To All the Boys I've Loved Before

(To All the Boys I've Loved Before #1, By: Jenny Han)


To All the Boys I’ve Loved Before is the story of Lara Jean, who has never openly admitted her crushes, but instead wrote each boy a letter about how she felt, sealed it, and hid it in a box under her bed. But one day Lara Jean discovers that somehow her secret box of letters has been mailed, causing all her crushes from her past to confront her about the letters: her first kiss, the boy from summer camp, even her sister's ex-boyfriend, Josh. As she learns to deal with her past loves face to face, Lara Jean discovers that something good may come out of these letters after all.

Published April 15th 2014 by Simon & Schuster Books for Young Readers


I gave this book 3 stars. I loved that this story transported me back to my teenage years and what it was like to lust after boys. It was a quick and easy read that was whimsy and heartfelt without being too heavy. The premise of the story was interesting, and the plot wasn’t terribly predictable, but it also wasn’t anything extraordinary.

My favorite aspect of this book was the way in which it explored lust and the vulnerability required to experience connection and love for the first time. The character growth was quite dramatic for Lara Jean and while she felt a bit young, her change was relevant. Through her character I was able to relive the tenderness that you experience as a teenager when you allow yourself to be fully seen by another person. The all too familiar questions of young love swirled throughout this book: Will they like me if I’m fully myself around them? Are they who I think they are? Will things change when I let my guard down? Do I only like them as I image them from a distance?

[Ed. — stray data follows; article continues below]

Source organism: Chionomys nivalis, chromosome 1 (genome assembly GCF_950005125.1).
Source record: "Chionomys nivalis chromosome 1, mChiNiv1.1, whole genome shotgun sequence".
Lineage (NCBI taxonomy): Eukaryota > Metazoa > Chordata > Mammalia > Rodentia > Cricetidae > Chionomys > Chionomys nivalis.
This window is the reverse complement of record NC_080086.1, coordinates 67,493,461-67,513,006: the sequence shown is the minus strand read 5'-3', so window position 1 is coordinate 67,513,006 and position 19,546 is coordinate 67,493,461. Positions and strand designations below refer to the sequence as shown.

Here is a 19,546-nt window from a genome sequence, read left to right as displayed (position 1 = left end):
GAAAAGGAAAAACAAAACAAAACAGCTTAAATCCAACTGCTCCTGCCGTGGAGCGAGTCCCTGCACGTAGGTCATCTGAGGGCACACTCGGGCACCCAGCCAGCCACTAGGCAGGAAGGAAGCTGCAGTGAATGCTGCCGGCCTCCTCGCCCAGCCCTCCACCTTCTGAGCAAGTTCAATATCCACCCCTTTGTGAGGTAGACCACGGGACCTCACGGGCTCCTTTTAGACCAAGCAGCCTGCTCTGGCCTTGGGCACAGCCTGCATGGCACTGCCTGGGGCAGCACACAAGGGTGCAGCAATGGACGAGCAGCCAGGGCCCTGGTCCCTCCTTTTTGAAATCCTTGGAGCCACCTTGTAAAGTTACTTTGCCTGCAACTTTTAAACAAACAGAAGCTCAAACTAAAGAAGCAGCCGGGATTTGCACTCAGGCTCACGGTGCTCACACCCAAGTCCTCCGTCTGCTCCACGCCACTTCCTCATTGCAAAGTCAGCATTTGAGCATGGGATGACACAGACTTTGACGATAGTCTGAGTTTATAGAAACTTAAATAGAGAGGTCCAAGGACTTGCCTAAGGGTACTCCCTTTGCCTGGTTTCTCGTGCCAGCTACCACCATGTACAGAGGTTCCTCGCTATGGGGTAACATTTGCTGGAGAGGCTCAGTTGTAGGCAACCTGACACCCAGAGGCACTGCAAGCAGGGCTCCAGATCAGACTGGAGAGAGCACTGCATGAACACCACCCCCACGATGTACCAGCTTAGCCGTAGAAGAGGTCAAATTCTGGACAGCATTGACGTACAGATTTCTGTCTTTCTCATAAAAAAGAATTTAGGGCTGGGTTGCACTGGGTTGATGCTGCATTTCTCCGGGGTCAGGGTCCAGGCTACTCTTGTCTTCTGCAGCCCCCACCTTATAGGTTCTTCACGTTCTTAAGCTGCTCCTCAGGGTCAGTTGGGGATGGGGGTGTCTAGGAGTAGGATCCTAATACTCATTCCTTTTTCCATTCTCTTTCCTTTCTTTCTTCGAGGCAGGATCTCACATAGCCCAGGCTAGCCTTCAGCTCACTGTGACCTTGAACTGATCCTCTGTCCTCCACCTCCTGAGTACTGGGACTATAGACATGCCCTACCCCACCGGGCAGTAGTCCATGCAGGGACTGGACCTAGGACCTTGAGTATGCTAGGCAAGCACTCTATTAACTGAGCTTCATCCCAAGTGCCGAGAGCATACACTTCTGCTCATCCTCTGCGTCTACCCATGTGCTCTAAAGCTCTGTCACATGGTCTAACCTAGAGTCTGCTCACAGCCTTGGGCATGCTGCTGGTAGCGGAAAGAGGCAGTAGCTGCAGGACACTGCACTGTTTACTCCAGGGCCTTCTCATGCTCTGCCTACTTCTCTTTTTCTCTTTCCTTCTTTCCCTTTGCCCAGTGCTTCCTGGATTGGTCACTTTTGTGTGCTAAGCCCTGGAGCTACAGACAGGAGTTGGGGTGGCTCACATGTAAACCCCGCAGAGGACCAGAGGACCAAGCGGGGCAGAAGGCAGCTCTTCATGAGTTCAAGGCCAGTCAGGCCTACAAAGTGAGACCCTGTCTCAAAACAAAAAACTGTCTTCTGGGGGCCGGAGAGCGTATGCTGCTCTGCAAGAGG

I also really appreciated the family bonds that were highlighted in this story. The sisterly turmoil and love added a layer of complexity, even if it was a bit generic at times. Kitty (the youngest sister) was such a lively character, she made up for a handful of other characters who fell a bit flat. At times Lara Jean’s behavior was childish, but I took that as an intentional aspect of her character (which allowed her more growth).

Overall, this was an easy read that explored young love and kept me flipping through the pages to see what would happen. That being said, I wanted a bit more juicy drama (the letters were a bit lackluster in my opinion) and I could have done with a more mature main character.





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